NOT SO GREEN ENERGY
Green energy is almost always presented as beneficial to the health of our planet. This sounds great, and it is great when “green” energy is actually “green.” What proponents of green energy often don’t talk about is the larger shadow and what goes into the production, maintenance, and eventual disposal of the components utilized to create energy that “burns green.” To discover the real issues with green energy we must take a look at what it is and the effects it is having on our planet. Many of these green energy plans will do more harm than good in the long run.
According to a Los Angeles Times article, a study conducted by the Nature Conservancy predicted that 21 million acres of land would be needed in order to power the Western United States. To put it in perspective the article states that this would be roughly half of the size of the state of Utah. The article also states: “The Nature Conservancy estimates a need for 6,259 miles of new power-line corridors.”
The construction of new powerline corridors will have its own, massive environmental impact.
Wind turbines are at the top of the list when it comes to the false benefits of green energy. The intended purpose of wind turbines is to produce electricity without pollution. On the surface, the use of wind turbines seems like a fantastic idea. Once constructed, they can produce energy from the wind turning blades that crank electricity-producing turbines. However, the environmental damage that the creation, installation, and disposal of expended wind turbines is far greater than the benefits realized by the energy they actually produce.
Wind Turbine Fabrication, Installation, and Maintenance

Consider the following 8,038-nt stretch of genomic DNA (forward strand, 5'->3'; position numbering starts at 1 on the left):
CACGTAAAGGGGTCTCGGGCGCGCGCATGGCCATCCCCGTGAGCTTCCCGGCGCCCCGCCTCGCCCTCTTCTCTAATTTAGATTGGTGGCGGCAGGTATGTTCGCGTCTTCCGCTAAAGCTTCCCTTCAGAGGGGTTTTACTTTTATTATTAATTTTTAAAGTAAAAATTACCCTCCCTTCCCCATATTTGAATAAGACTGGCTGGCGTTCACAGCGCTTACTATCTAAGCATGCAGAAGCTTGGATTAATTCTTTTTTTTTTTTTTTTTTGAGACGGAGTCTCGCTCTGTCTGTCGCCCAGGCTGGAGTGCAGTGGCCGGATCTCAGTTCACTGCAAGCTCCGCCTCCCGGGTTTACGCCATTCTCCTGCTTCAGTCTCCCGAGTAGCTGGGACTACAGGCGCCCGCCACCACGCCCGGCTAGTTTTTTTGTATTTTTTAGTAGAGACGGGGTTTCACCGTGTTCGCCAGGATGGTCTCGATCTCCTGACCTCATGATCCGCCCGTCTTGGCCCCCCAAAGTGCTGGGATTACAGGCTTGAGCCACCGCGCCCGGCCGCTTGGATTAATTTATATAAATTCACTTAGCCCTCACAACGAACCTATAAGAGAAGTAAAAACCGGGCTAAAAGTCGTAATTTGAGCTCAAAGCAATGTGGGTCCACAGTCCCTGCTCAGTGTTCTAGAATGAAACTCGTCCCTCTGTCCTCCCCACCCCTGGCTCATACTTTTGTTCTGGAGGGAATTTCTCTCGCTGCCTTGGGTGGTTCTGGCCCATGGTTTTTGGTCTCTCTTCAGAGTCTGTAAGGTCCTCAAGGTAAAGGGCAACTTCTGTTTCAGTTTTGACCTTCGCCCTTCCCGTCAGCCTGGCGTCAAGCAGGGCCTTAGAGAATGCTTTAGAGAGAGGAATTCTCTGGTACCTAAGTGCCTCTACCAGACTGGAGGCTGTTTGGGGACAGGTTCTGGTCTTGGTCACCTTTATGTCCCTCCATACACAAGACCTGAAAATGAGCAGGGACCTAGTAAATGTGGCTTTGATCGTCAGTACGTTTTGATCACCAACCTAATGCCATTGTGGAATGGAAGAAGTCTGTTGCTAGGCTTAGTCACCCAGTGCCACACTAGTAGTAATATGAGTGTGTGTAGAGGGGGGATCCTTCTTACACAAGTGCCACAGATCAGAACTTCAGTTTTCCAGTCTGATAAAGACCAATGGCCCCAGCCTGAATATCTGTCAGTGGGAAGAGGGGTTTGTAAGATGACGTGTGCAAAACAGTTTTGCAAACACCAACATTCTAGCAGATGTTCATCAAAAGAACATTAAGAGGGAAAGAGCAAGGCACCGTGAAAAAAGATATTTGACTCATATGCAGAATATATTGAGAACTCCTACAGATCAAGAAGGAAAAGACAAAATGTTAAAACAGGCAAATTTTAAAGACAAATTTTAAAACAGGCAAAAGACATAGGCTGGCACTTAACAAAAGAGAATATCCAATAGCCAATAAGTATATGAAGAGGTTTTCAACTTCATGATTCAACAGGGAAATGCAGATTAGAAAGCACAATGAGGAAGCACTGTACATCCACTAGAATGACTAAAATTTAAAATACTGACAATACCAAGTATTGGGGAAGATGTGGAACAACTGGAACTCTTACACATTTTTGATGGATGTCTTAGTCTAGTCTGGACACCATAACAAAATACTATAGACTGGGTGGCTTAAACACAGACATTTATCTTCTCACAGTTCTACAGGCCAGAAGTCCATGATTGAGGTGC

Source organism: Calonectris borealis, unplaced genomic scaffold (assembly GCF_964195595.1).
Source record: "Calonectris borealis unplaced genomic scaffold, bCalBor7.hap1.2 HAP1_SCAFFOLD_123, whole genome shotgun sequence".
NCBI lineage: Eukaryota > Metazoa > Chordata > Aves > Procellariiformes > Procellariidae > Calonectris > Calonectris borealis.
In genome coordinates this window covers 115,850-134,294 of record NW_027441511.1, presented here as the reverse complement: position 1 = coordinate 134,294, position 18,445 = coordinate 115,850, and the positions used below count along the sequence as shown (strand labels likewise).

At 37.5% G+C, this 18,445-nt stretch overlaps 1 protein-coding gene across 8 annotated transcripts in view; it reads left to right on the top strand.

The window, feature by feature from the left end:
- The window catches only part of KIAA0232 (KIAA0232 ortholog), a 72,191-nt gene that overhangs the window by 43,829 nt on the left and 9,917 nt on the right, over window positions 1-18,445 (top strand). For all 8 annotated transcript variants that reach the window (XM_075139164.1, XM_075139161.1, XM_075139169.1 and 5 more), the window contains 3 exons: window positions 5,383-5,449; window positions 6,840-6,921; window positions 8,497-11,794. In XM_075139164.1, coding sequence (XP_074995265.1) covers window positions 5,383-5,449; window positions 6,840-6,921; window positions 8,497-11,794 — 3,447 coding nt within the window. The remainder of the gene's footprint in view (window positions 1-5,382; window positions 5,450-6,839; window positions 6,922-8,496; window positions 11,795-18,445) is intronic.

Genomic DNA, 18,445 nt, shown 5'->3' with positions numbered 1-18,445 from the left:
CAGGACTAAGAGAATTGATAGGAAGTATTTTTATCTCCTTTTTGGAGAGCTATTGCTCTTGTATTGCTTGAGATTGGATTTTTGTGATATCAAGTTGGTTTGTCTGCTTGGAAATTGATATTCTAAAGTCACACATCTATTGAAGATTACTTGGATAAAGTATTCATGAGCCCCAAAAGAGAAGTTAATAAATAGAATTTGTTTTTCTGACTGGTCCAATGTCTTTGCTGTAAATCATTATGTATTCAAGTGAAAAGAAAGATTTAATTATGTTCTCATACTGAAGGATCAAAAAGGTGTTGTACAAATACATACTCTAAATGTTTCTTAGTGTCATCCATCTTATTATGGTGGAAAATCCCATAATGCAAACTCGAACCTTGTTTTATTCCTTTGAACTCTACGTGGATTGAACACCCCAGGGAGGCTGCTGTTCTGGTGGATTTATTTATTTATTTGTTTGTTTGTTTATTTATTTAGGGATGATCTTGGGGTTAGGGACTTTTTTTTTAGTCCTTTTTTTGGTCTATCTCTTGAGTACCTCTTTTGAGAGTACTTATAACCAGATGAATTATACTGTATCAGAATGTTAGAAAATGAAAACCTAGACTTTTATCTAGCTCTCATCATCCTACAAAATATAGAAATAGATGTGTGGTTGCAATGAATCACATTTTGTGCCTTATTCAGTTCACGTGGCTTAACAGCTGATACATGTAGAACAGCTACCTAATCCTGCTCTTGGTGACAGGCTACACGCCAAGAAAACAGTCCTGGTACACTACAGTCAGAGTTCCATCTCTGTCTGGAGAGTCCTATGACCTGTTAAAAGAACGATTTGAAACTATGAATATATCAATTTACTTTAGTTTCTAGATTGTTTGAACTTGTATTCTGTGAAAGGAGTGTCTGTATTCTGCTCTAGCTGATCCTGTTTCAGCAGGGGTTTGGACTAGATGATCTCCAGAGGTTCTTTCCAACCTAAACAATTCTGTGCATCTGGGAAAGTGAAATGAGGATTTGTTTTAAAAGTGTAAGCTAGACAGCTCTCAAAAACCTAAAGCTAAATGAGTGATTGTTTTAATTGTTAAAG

In all aspects, wind turbines are costly to build, install, and maintain. Wind turbines are made of steel, fiberglass, iron, copper, and aluminum. Steel is made using the combustion of metallurgical coal in blast furnaces. These emit the same pollutants that wind turbines are “saving” us from.
Wind turbines are so large that they must be transported in pieces via special semi-trailers and then assembled on-site. Due to their size, there is considerable site prep that must occur prior to installing wind turbines. Site prep includes clearing of land, grading for maintenance roads, trenching, and grading. Gigantic concrete footings are poured in order to create a stable base for the turbines.
In addition to the expense of installation, wind turbines are reported to cost upwards of $42,000 per year to maintain and run. The life span of a turbine is somewhere between 20 and 25 years.
Wind turbine disposal has a large environmental footprint. The wind turbine blades are massive, spanning 170 feet. Turbine blades are made of fiberglass, which does not decompose. They are also incredibly durable and built to withstand hurricane-force winds. This durability makes the blades difficult to recycle or crush. When they are disposed of, they are cut into three segments and are either taken to landfills or cement factories. Burning is not an option for wind turbines as the fiberglass material is incredibly toxic to the environment.
According to a 2019 article by NPR, the United States alone will have to dispose of 720,000 tons of turbine blade materials within the next twenty years. In Europe, it is predicted 1,400 turbines will be taken down by the end of 2023. Those numbers convert to roughly 4,200 massive blades that will become waste.